This undated handout image released by The Victims of Communism Memorial Foundation on May 24 purportedly shows police personnel engaged in an apparent anti-escape or anti-riot drill at the Tekes County Detention Centre in the Xinjiang Region of western China in February 2018. Photo: AFP/The Victims of Communism Memorial Foundation alt=This undated handout image released by The Victims of Communism Memorial Foundation on May 24 purportedly shows police personnel engaged in an apparent anti-escape or anti-riot drill at the Tekes County Detention Centre in the Xinjiang Region of western China in February 2018. Photo: AFP/The Victims of Communism Memorial Foundation>
Asked about the document and report, Chinese foreign ministry spokesman Wang Wenbin said in a regular briefing in Beijing on Wednesday that people in Xinjiang were living "a happy and fulfilling life" and that China "firmly opposes smears and attacks against China using disinformation".
A UN Human Rights Council spokesman, Jeremy Laurence, said the report would be published before the end of Bachelet's term, which is set to end on August 31.
"We have no comment concerning the document raised in the Reuters story," he said.
Bachelet faced fierce criticism for her trip to Xinjiang in May.
Afterwards, she said she lacked open access during the visit to meet people of her own choosing, including Uygurs in detention camps and their families. She also said she was accompanied by Chinese authorities during the trip.
Bachelet has since said she would not seek a second term as UN High Commissioner for Human Rights.
The fight over the UN report comes as policymakers in Washington show no signs of easing off their efforts to punish Beijing over the rights situation in Xinjiang.
The US is now weeks into implementing a sweeping new law more than a year in the making that effectively blocks all imports from Xinjiang.
In a survey of 34 leading US fashion companies published on Tuesday, more than 85 per cent of the respondents said they planned to cut their cotton apparel imports from China because of the law. Xinjiang produces about one-fifth of the world's cotton.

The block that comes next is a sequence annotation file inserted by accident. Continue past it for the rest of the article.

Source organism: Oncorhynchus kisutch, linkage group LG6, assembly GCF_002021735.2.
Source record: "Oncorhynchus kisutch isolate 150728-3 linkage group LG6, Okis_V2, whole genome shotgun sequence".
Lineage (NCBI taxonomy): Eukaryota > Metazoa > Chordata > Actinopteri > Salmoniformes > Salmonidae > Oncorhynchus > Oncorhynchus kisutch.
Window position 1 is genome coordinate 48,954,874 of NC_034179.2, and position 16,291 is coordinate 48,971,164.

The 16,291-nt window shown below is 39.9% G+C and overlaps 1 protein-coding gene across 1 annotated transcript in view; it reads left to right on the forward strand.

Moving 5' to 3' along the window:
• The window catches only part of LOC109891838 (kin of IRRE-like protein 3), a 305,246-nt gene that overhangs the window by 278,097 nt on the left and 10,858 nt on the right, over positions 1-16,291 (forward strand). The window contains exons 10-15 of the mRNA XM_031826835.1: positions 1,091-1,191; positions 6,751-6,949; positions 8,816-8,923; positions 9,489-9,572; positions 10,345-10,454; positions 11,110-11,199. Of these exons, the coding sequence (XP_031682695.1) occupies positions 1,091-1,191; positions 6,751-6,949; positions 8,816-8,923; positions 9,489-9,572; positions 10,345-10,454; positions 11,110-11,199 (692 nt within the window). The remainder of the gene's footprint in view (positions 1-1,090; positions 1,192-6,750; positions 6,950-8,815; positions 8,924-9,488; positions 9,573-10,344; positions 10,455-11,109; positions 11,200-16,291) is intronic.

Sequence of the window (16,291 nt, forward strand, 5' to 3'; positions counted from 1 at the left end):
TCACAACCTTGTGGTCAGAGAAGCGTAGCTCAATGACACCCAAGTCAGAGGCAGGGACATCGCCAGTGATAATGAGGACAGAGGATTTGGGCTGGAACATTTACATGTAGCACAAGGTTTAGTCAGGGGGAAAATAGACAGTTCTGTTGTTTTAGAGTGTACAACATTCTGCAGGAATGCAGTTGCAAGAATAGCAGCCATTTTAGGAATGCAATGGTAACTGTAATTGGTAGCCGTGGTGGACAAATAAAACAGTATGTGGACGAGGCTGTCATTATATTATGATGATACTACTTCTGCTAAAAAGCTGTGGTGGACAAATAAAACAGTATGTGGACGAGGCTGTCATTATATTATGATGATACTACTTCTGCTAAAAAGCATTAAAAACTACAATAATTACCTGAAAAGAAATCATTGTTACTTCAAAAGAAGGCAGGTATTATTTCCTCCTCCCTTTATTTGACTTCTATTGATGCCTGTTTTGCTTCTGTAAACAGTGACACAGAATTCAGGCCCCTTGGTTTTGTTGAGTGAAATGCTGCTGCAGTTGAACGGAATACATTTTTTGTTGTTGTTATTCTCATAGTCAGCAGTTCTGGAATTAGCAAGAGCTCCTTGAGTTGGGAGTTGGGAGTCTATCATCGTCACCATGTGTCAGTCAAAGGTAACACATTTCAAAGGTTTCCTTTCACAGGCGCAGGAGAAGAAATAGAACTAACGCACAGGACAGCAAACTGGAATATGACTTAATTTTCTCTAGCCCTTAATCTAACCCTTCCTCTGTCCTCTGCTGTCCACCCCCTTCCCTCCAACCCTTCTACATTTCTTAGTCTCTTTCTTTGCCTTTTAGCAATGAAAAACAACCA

Another 45 per cent said they planned to further reduce their non-cotton apparel imports from China as well, according to the survey, which was conducted by the United States Fashion Industry Association and Dr Sheng Lu, an associate professor in the University of Delaware's department of fashion and apparel studies.
Also on Tuesday, the Hong Kong-based textile company Changji Esquel was blocked by a US federal appellate judge from its efforts to be removed from Washington's so-called "entity list" restricting exports to firms.
Changji Esquel was added to the list two years ago after the US government accused it of engaging in "the practice of forced labour involving members of Muslim minority groups in the XUAR", using an acronym for the region's official name, the Xinjiang Uygur autonomous region.
In a statement, the company criticised the US government's "shoddy enforcement action, which relied on a convenient trope, paltry evidence, and poor fact-finding".
Additional reporting by Robert Delaney
This article originally appeared in the South China Morning Post (SCMP), the most authoritative voice reporting on China and Asia for more than a century. For more SCMP stories, please explore the SCMP app or visit the SCMP's Facebook and Twitter pages. Copyright © 2022 South China Morning Post Publishers Ltd. All rights reserved.